Hints at what’s behind the Biden bribery claim: Republicans in Congress claimed last week that they have evidence of a “criminal scheme” in which President Biden agreed to make certain policy decisions in exchange for money for his relatives. It wasn’t clear last week what the accusation was about specifically, but the Oversight Committee plans to unveil evidence Wednesday.
Joe Biden’s Next Crisis?
The accusation came Friday: Republicans in Congress are citing a whistleblower complaint that threatens to blow their investigations into Hunter Biden’s business deals wide open.
Rep. James Comer (R-KY) and Sen. Charles Grassley (R-IA) announced Friday that the FBI possesses a document that “describes an alleged criminal scheme involving then-Vice President Biden and a foreign national relating to the exchange of money for policy decisions. It has been alleged that the document includes a precise description of how the alleged criminal scheme was employed as well as its purpose.”
That announcement did not go into many specifics about the claim, what country it involves, who the whistleblower is, or what exactly the wrongdoing was. And Grassley himself admitted in an interview over the weekend that the claim might not be true.
Comer has since announced that the House Oversight Committee, which he chairs, will host a news conference Wednesday to announce what evidence they have, and have even asked the Department of Justice to hold off on announcing any charging decisions related to their own investigation into Hunter Biden.
Now, there’s another report indicating what all this is about.
The New York Post reported Monday that Biden bribery allegations were brought to the Department of Justice in 2018 — during the Trump presidency — and that nothing was done with them.
Per the newspaper, a former federal prosecutor named Bud Cummins reported in an email to then-U.S. Attorney Geoff Berman that they had evidence that “exercised influence to protect” Hunter Biden’s Ukrainian employer (presumably Burisma) “in exchange for payments to Hunter Biden, Devon Archer, and Joe Biden.”
Berman, however, never responded to the email. Trump went on to fire Berman as U.S. Attorney in the summer of 2020.
It is not clear if this is the same claim that’s at the heart of the new whistleblower matter. But that it was brought to a U.S. attorney’s office and to people close to then-President Trump, during a Republican presidency when it appeared Biden would be running for president — and they did nothing with it — indicates that there may have been nothing substantial to the allegations.
Cummins, per the Post, says that federal prosecutors “secretly obtained data from Cummins’ iPhone with a grand jury subpoena to Apple,” during the impeachment trial.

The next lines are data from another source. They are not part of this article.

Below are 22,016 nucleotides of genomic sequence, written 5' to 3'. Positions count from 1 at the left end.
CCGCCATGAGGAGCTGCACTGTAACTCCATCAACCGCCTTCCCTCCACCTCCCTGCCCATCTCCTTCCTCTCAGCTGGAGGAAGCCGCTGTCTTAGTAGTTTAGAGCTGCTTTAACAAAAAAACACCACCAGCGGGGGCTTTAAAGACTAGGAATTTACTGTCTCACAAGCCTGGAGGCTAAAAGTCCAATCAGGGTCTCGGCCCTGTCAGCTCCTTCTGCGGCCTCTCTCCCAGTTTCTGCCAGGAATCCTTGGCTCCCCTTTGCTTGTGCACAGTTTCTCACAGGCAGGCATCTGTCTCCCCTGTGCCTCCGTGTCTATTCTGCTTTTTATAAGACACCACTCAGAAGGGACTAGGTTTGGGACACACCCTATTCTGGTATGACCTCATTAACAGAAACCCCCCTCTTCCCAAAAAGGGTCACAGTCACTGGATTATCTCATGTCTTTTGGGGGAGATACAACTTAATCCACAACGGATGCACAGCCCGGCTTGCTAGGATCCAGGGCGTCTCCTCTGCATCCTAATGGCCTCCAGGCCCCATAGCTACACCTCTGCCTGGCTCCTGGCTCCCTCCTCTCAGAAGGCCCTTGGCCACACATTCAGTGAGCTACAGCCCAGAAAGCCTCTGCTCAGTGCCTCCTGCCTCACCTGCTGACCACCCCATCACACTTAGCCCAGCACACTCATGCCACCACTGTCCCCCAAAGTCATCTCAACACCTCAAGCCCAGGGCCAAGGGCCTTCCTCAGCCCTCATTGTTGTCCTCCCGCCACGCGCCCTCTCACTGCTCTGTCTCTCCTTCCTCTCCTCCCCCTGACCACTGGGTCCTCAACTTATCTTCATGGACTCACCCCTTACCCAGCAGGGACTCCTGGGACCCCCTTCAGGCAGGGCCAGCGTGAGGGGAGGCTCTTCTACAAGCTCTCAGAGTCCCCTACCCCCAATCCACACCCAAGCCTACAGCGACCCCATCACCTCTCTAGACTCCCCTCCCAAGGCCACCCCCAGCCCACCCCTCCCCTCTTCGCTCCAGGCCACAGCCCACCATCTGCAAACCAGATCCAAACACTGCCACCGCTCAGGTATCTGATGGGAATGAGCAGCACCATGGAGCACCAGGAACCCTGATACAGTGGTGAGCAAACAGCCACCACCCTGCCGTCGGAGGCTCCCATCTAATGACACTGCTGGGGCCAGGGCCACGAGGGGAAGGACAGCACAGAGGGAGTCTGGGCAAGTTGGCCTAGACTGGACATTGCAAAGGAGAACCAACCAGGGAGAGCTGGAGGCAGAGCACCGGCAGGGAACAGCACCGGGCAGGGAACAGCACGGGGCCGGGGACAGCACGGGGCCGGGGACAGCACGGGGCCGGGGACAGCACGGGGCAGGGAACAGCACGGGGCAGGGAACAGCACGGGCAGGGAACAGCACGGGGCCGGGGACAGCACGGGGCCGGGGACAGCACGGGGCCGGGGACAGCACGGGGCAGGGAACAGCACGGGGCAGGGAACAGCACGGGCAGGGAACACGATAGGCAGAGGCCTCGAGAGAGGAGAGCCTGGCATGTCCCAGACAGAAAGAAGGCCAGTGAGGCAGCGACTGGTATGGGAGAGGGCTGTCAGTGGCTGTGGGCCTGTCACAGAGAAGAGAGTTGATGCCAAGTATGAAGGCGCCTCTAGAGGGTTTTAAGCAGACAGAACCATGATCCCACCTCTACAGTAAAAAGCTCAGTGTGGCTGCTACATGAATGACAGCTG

Cummins was a U.S. attorney for Arkansas during the George W. Bush administration and was later among the U.S. attorneys controversially dismissed by Attorney General Alberto Gonzales in 2006. In the 2016 campaign, he served as Arkansas chairman of Chris Christie’s presidential campaign and later joined the Trump orbit.
According to an ABC News story in late 2019, Ukraine’s then-chief prosecutor, Yuriy Lutsenko, had hired Cummins the previous year to connect with “high-level” U.S. officials, in order to seek to demonstrate that Biden was corrupt when he was vice president.
Lutsenko, who really was fired due to pressure from then-Vice President Biden and other parts of the international community, ended up becoming a major figure in Trump’s first impeachment. But that firing was due to his refusal to crack down on corruption, and not because he was investigating Burisma when Hunter Biden was involved with it.
“I knew precious little about Ukrainian politics at that stage,” Cummins told ABC about his work on behalf of Lutsenko, adding that he later “picked up” that the Ukrainian prosecutor “may or may not be a credible guy.”
The ABC story added that Cummins brought the allegations to Trump attorney Rudy Giuliani, after “Cummins seemed unable to find a receptive audience in the U.S. law enforcement community,” which presumably included the reach out to U.S. Attorney Berman.
Expertise and Experience:
Stephen Silver is a Senior Editor for 19FortyFive. He is an award-winning journalist, essayist and film critic, who is also a contributor to the Philadelphia Inquirer, the Jewish Telegraphic Agency, Broad Street Review and Splice Today. The co-founder of the Philadelphia Film Critics Circle, Stephen lives in suburban Philadelphia with his wife and two sons. Follow him on Twitter at @StephenSilver.